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Published: June 28, 2011

Graduate school

An institution of higher learning, usually a part of a university, offering courses in the entire spectrum of arts and sciences at levels higher than those available at four-year colleges. Successful completion of graduate school studies usually leads to the award of a MASTER’s or DOCTORATE degree in the arts, sciences and a variety of professions. The origin of graduate schools in the United States dates back to colonial-era apprenticeship systems that provided the standard training for physicians, attorneys and other professionals. Apprenticeships consisted of two phases. In the first, the apprentice would “read” theology, medicine, law, etc., studying all appropriate texts and performing routine duties in the office and household of his mentor (professional apprentices were all male). In the second, the apprentice participated actively in his mentor’s practice, learning the practical aspects of his profession “on the job” and eventually learning all procedures.
The formation of local and state professional societies during the late 18th and 19th centuries led to licensing procedures to assure professional standards and deter the untrained from competing with the trained and possibly sullying the reputation of the profession. Concurrently, established professionals recognized the value of organizing courses and eventually schools to provide classroom instruction during the reading phase of professional education. Such instruction relieved practicing professionals of those responsibilities, thus freeing them to earn more money in private practice. It also systematized and standardized the formal education portion of professional training. Initially, those professionals most interested in teaching organized their own private schools for profit. Thus, the distinguished lawyer and jurist TAPPING REEVE built the first law school in the United States in 1784—a small frame building in his backyard that he called the Litchfield Law School. With the help of a fellow jurist, he operated the apparently profitable private school until 1833, when competing law schools at Yale, Harvard and Columbia left it wanting for students, and it closed.
The first colleges in the American colonies were theological schools for training ministers and, as such, merit classification as professional schools. As they added secular courses, members of other professions broadened the colleges’ curricula. The first colleges to offer courses in law were the COLLEGE OF WILLIAM AND MARY in 1779, the University of Pennsylvania in 1789 and Columbia College in 1794. The University of Pennsylvania was first to offer courses in medicine, and King’s College followed suit in 1767.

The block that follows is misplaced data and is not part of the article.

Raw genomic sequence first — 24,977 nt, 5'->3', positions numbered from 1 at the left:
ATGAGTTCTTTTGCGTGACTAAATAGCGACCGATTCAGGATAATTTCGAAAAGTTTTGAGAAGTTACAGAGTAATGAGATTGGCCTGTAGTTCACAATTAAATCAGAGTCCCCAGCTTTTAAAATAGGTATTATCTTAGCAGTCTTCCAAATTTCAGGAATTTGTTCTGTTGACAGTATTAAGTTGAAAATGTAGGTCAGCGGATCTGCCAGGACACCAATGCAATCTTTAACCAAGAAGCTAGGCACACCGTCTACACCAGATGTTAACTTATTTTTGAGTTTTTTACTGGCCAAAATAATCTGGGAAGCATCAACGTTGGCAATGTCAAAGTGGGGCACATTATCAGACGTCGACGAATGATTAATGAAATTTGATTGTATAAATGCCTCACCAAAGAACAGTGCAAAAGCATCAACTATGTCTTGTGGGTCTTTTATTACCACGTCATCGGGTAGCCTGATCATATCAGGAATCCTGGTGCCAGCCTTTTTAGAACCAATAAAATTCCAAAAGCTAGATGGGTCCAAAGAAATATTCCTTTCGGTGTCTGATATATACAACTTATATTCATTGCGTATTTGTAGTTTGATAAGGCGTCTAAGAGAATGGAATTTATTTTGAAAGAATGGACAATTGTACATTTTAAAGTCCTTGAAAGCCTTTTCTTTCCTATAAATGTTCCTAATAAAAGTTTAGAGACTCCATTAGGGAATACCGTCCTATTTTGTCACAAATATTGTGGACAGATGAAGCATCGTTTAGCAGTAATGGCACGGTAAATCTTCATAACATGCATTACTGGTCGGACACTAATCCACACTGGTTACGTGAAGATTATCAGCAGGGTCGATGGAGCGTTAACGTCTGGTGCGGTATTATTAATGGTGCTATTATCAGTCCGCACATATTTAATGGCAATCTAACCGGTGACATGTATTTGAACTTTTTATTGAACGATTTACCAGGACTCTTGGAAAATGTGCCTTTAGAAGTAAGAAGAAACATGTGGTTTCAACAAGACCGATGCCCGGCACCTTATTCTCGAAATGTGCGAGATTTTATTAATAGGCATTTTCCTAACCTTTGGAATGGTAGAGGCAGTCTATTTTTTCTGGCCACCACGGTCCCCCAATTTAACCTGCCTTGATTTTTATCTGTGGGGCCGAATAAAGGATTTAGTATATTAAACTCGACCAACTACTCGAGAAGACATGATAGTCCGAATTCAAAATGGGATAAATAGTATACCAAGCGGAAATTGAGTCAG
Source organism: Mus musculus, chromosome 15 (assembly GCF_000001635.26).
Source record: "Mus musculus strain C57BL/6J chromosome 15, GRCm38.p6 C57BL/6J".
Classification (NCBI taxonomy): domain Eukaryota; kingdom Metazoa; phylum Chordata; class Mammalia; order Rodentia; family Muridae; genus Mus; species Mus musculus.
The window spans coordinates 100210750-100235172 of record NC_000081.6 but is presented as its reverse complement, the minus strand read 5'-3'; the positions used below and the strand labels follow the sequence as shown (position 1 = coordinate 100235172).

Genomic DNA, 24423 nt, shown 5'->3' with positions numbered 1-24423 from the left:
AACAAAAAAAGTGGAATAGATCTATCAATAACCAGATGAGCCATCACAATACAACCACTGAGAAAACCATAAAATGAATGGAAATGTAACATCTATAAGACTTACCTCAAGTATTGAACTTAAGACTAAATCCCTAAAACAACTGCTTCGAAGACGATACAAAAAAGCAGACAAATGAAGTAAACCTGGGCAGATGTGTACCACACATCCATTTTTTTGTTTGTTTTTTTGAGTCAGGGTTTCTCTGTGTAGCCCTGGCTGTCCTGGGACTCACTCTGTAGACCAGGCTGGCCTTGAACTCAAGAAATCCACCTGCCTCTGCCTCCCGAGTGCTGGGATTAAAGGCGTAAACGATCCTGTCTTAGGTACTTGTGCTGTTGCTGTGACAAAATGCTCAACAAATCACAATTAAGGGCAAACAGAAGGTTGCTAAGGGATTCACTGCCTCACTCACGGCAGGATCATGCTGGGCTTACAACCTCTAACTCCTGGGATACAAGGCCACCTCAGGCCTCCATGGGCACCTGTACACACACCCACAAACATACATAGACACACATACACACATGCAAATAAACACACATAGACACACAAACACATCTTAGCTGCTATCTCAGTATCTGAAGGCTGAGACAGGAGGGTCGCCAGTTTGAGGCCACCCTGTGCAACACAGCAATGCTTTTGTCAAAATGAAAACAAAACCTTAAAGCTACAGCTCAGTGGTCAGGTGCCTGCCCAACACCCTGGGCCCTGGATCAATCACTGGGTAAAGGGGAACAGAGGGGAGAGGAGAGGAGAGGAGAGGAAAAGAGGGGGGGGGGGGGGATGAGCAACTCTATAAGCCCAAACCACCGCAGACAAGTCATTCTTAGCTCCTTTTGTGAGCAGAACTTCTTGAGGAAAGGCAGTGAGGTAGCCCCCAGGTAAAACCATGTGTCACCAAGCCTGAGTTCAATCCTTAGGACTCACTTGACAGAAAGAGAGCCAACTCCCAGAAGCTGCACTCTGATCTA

The UNITED STATES MILITARY ACADEMY was, from its beginning in 1802, an engineering school of sorts, because of the Army’s need for bridges and roads. Rensselaer Polytechnic Institute, however, was the first pure engineering college, founded in 1824. As increasing complexity transformed other trades into professions requiring formal classroom education, colleges expanded professional education to include agriculture, business, dentistry, education, pharmacy, veterinary medicine and other subjects. The Morrill Land Grant College Act of 1862 created a plethora of state agricultural and engineering colleges, and as state after state established public school systems, they also established specialized “NORMAL” SCHOOLS to train teachers.
As the curriculum expanded, colleges were forced to departmentalize their courses. Harvard was first to do so in 1828. The University of Virginia carried departmentalization a step further by dividing its students into eight specialized schools. And the lack of preparation of many students forced colleges to expand the number of basic courses in the liberal arts and sciences needed as a foundation for professional education.
Until the end of the 19th century, college and professional training remained amalgamated in a single four- or five-year course of study. In 1893, however, DANIEL COIT GILMAN, the first president of Johns Hopkins University, established the Johns Hopkins Medical School as the first pure graduate school in the United States, separate from the university but requiring a four-year college (bachelor’s) degree as a prerequisite for admission. Harvard University quickly followed suit, and the emergence of the modern graduate school had begun. Of the nearly 17 million students enrolled in institutions of higher learning in the United States, about 12% are in graduate schools and about 2% in professional schools.
(See also individual entries for law school, medical school, engineering and other professions.)
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